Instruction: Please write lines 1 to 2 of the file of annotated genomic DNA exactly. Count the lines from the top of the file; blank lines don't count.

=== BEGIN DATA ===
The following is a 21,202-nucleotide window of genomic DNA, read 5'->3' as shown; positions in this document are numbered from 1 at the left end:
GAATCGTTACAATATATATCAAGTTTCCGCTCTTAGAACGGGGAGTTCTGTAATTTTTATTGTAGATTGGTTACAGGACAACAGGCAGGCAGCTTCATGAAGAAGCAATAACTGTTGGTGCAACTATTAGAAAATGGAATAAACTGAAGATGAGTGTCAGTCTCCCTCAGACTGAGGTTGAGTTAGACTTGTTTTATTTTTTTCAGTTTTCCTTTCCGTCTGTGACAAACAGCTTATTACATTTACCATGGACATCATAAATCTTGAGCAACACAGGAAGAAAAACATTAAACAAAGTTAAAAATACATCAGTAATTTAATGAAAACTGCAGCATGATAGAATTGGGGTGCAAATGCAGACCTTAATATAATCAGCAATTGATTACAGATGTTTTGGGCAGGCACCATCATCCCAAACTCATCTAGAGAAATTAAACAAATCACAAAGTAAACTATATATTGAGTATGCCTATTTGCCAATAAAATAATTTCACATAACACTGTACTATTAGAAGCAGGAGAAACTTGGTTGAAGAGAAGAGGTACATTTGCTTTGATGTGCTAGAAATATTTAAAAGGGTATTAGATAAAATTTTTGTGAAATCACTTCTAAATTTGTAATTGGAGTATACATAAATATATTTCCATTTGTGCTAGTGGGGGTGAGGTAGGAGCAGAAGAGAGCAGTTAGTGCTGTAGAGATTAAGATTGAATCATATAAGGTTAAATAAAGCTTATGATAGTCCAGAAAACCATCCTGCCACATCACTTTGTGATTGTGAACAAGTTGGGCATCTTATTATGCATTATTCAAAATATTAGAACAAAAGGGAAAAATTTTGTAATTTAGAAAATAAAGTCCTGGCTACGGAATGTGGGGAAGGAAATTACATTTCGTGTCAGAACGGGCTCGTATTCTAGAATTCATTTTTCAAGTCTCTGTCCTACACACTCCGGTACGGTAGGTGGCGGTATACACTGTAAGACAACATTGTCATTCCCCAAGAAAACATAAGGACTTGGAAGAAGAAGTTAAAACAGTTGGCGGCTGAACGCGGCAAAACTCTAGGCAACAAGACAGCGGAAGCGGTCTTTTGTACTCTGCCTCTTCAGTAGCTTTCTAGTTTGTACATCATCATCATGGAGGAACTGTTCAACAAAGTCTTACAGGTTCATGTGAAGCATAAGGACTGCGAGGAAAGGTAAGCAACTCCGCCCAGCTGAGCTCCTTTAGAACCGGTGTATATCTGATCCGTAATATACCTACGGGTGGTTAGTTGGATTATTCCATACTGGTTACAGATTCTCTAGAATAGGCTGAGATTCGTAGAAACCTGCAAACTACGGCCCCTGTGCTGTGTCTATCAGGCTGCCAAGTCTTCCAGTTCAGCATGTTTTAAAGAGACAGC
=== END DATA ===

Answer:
The following is a 21,202-nucleotide window of genomic DNA, read 5'->3' as shown; positions in this document are numbered from 1 at the left end:
GAATCGTTACAATATATATCAAGTTTCCGCTCTTAGAACGGGGAGTTCTGTAATTTTTATTGTAGATTGGTTACAGGACAACAGGCAGGCAGCTTCATGAAGAAGCAATAACTGTTGGTGCAACTATTAGAAAATGGAATAAACTGAAGATGAGTGTCAGTCTCCCTCAGACTGAGGTTGAGTTAGACTTGTTTTATTTTTTTCAGTTTTCCTTTCCGTCTGTGACAAACAGCTTATTACATTTACCATGGACATCATAAATCTTGAGCAACACAGGAAGAAAAACATTAAACAAAGTTAAAAATACATCAGTAATTTAATGAAAACTGCAGCATGATAGAATTGGGGTGCAAATGCAGACCTTAATATAATCAGCAATTGATTACAGATGTTTTGGGCAGGCACCATCATCCCAAACTCATCTAGAGAAATTAAACAAATCACAAAGTAAACTATATATTGAGTATGCCTATTTGCCAATAAAATAATTTCACATAACACTGTACTATTAGAAGCAGGAGAAACTTGGTTGAAGAGAAGAGGTACATTTGCTTTGATGTGCTAGAAATATTTAAAAGGGTATTAGATAAAATTTTTGTGAAATCACTTCTAAATTTGTAATTGGAGTATACATAAATATATTTCCATTTGTGCTAGTGGGGGTGAGGTAGGAGCAGAAGAGAGCAGTTAGTGCTGTAGAGATTAAGATTGAATCATATAAGGTTAAATAAAGCTTATGATAGTCCAGAAAACCATCCTGCCACATCACTTTGTGATTGTGAACAAGTTGGGCATCTTATTATGCATTATTCAAAATATTAGAACAAAAGGGAAAAATTTTGTAATTTAGAAAATAAAGTCCTGGCTACGGAATGTGGGGAAGGAAATTACATTTCGTGTCAGAACGGGCTCGTATTCTAGAATTCATTTTTCAAGTCTCTGTCCTACACACTCCGGTACGGTAGGTGGCGGTATACACTGTAAGACAACATTGTCATTCCCCAAGAAAACATAAGGACTTGGAAGAAGAAGTTAAAACAGTTGGCGGCTGAACGCGGCAAAACTCTAGGCAACAAGACAGCGGAAGCGGTCTTTTGTACTCTGCCTCTTCAGTAGCTTTCTAGTTTGTACATCATCATCATGGAGGAACTGTTCAACAAAGTCTTACAGGTTCATGTGAAGCATAAGGACTGCGAGGAAAGGTAAGCAACTCCGCCCAGCTGAGCTCCTTTAGAACCGGTGTATATCTGATCCGTAATATACCTACGGGTGGTTAGTTGGATTATTCCATACTGGTTACAGATTCTCTAGAATAGGCTGAGATTCGTAGAAACCTGCAAACTACGGCCCCTGTGCTGTGTCTATCAGGCTGCCAAGTCTTCCAGTTCAGCATGTTTTAAAGAGACAGC